The worst day in the history of the Davis City Council came 70 years ago this month.
On June 7, 1943, Mayor Calvin Covell introduced a resolution which urged the prohibition of Japanese nationals and Japanese-American citizens, who had been removed from the West Coast during World War II, from returning to California after the cessation of hostilities.
In the seven decades since, I know of no lower ebb for our Council than the night of Dec. 9, 2008. At that meeting a majority — Don Saylor, Ruth Asmundson and Stephen Souza — voted to bury a report by Bob Aaronson, the city’s ombudsman, which addressed problems in the Davis Fire Department.
Not only did those three — who together had received tens of thousands of dollars in campaign contributions plus other support from members of the Davis firefighters’ union — not want to let the taxpayers and residents of Davis see what Mr. Aaronson had found. They decided no one on the Council should be permitted to learn its contents.
Theirs was never a vote of conscience. It was not a vote of practical or legal merit. It was not due to precedent. The vote was cast because those members of the Davis City Council had been influenced by all the money and favors Local 3494 had given them to win office.
You scratch my back. I’ll scratch yours. The city be damned.
It was just as telling that Sue Greenwald and Lamar Heystek, the two dissenters who voted in favor of unsealing the report, had won office despite the vigorous efforts of the firefighters to defeat them. They argued that if there were management and behavior problems within the DFD, the public and the City Council ought to know about them and ought to know what, if anything, would be done to correct those situations.
Yet for most of the last four-and-a-half years we were kept in the dark, only able to see parts of a heavily redacted copy, itself the result of a lawsuit against the city.
Last week, however, the redactions were lifted. Yolo County Judge Dan McGuire, ruling in favor of a blog called The Woodland Record, decided there was no reason the Aaronson report could not be fully unsealed. It is now open to any and all who choose to read it.
Although the City of Davis did not contest the Record’s suit, a third party, retired Fire Chief Rose Conroy, whose management of the DFD is addressed by Mr. Aaronson in the report, hired a lawyer and sued to keep the public in the dark. Fortunately, Ms. Conroy failed in her effort.
The reason Bob Aaronson was hired to investigate the fire department was that months before the Yolo County Grand Jury had issued a scathing report, alleging “that the DFD promotional practices were unfair; that certain employees were subject to retaliation or hostility for disagreeing with the chief or the union; that off-duty firefighters were misusing DFD facilities; that there was a poor relationship between DFD and the Davis Police Department; and that the Davis firefighters’ union has undue political influence in town.”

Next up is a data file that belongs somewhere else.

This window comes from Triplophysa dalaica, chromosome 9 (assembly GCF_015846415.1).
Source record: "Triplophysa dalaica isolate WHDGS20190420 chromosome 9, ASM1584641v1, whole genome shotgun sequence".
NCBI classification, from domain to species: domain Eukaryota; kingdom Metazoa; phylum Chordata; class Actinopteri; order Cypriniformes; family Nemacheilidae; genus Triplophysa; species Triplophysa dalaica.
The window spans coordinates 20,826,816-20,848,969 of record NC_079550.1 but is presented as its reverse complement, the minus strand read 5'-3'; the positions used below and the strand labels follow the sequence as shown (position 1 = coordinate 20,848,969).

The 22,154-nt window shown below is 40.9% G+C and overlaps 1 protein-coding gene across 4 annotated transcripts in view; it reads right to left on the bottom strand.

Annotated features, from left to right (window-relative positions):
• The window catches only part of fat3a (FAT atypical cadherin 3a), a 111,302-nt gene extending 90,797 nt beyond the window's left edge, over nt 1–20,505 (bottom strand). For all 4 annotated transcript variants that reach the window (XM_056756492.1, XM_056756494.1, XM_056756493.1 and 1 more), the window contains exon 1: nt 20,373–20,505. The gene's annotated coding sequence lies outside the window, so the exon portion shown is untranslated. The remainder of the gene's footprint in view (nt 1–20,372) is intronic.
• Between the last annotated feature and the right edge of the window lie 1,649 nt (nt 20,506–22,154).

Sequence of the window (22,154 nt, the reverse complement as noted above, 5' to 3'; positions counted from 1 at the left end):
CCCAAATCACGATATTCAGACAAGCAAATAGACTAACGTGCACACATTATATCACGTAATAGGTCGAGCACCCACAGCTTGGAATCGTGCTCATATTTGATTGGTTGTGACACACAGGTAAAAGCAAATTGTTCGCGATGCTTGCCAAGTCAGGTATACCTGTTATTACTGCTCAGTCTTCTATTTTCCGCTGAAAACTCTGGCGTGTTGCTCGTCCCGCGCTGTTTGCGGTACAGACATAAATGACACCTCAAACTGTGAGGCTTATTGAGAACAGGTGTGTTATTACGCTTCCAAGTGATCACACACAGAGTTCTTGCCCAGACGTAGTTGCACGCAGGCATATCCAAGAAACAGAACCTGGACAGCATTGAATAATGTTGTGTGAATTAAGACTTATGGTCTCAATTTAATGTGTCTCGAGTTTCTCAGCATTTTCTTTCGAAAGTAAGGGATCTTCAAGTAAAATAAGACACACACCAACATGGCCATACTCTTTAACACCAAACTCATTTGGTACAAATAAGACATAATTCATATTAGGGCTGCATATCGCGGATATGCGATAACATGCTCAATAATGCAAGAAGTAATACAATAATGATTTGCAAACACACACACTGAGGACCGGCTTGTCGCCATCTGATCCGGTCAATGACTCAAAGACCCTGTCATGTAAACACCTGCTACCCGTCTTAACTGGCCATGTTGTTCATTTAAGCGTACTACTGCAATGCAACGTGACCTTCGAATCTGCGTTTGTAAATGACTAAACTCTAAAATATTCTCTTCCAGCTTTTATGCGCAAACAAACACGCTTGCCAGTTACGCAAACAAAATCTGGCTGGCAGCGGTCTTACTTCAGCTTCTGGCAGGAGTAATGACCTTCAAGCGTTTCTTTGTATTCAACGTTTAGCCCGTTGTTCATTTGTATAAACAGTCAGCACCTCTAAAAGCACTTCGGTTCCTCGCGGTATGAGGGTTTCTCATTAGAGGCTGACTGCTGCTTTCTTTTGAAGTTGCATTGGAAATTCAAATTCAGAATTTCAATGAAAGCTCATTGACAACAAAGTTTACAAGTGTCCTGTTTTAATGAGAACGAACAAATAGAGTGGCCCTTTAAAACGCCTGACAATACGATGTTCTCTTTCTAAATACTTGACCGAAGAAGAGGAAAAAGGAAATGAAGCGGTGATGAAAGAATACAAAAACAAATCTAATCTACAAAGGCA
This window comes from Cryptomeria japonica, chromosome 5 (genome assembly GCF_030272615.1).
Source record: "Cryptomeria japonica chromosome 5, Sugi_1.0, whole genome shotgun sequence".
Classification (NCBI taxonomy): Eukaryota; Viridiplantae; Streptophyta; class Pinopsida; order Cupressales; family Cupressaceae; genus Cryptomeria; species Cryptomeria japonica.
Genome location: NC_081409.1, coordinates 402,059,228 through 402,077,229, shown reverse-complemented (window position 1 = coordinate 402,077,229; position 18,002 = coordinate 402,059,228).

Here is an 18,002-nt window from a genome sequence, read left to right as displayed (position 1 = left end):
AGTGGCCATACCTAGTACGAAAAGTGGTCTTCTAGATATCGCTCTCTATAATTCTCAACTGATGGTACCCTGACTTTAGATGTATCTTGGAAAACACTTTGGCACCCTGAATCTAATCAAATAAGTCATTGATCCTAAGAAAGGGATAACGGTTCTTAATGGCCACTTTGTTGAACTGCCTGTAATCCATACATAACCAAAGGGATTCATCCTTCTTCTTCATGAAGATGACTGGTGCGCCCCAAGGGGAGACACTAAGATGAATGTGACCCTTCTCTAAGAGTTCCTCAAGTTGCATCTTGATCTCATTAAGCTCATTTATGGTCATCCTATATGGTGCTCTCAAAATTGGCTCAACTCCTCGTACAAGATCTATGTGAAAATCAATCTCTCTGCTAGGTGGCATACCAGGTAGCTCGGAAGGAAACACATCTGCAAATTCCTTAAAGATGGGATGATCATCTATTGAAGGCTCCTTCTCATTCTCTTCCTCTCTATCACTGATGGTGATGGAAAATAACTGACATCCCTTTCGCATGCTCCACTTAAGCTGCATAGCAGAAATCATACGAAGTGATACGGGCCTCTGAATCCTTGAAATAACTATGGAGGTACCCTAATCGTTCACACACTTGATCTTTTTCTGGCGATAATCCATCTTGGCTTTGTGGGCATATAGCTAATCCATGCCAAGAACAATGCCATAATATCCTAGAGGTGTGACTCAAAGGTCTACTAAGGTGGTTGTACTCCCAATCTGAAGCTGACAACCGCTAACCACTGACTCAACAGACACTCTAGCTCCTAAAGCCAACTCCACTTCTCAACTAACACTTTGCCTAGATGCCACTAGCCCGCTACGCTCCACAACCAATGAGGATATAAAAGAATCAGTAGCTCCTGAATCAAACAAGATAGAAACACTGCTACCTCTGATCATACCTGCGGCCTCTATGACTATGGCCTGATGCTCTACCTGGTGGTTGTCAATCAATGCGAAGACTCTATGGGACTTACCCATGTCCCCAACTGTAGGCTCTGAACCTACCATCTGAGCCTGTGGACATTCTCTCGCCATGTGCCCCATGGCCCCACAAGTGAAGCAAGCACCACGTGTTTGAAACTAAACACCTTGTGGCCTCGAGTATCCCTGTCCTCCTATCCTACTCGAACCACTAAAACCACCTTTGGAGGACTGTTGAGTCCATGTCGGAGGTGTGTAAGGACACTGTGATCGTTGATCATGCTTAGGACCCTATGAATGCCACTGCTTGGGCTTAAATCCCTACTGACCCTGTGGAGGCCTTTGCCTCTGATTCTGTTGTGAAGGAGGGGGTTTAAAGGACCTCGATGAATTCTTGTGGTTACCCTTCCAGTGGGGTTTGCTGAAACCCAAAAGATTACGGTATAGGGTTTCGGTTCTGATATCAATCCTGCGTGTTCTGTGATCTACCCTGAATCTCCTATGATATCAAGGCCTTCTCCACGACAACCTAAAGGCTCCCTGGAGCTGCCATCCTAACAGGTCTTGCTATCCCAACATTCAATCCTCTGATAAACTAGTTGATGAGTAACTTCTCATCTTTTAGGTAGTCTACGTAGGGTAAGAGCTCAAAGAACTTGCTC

City Manager Bill Emlen, whose own management of Ms. Conroy was called into question, consequently asked Mr. Aaronson “to conduct an investigation into the allegations and charges contained in the 2008 Yolo County Grand Jury Report regarding the city of Davis Fire Department.”
No area of investigation received greater attention by the ombudsman’s report than the relationship between Chief Conroy and Capt. Bobby Weist, the longtime president of Local 3494. The underlying question was whether their cooperation led to outcomes detrimental to the department or to public safety.
Mr. Aaronson found instances of the former. However, he wrote that he “detected no evidence that the fire department’s service to the public has been impacted at all by these internal issues.”
The single most troubling situation discussed in the report was the promotion of Weist from firefighter to fire captain. The belief of many firefighters interviewed by Aaronson was that Weist did not merit his promotion and that a better candidate was bypassed by Chief Conroy due to favoritism.
The promotion process began with a three-part assessment of nine candidates by outside examiners. Of the nine, Mr. Weist finished in dead last.
The second assessment was done by the DFD’s division chiefs. They unanimously ranked Mr. Weist fourth out of nine.
The final review and interview was conducted by Chief Conroy.
Despite his poor scores, Conroy promoted union president Bobby Weist to captain. She also promoted the union’s vice president, who did well on his tests, to captain at the same time.
At the end of that process, a large number of Davis firefighters told Aaronson that Conroy’s decision was unjust and that a far better candidate was unfairly not promoted.
Had the Davis City Council not been influenced in 2008 by all the campaign money given to Saylor, Asmundson and Souza, they would have voted to look at the ombudsman’s report. And they would have found that Bob Aaronson bent over backwards to be fair to Chief Conroy and the firefighters’ union.
Alas, those members of the council never saw the report. They denied themselves and the public the right to know if there were, among other things, management problems in our city.
Fortunately, no one on today’s City Council was elected with that union’s donations. It is more evident than ever that taking money from groups who do business with the city of Davis is corrupt, and it leads to low points in our history.
— Rich Rifkin is a Davis resident; his column appears every other week. Reach him at [email protected]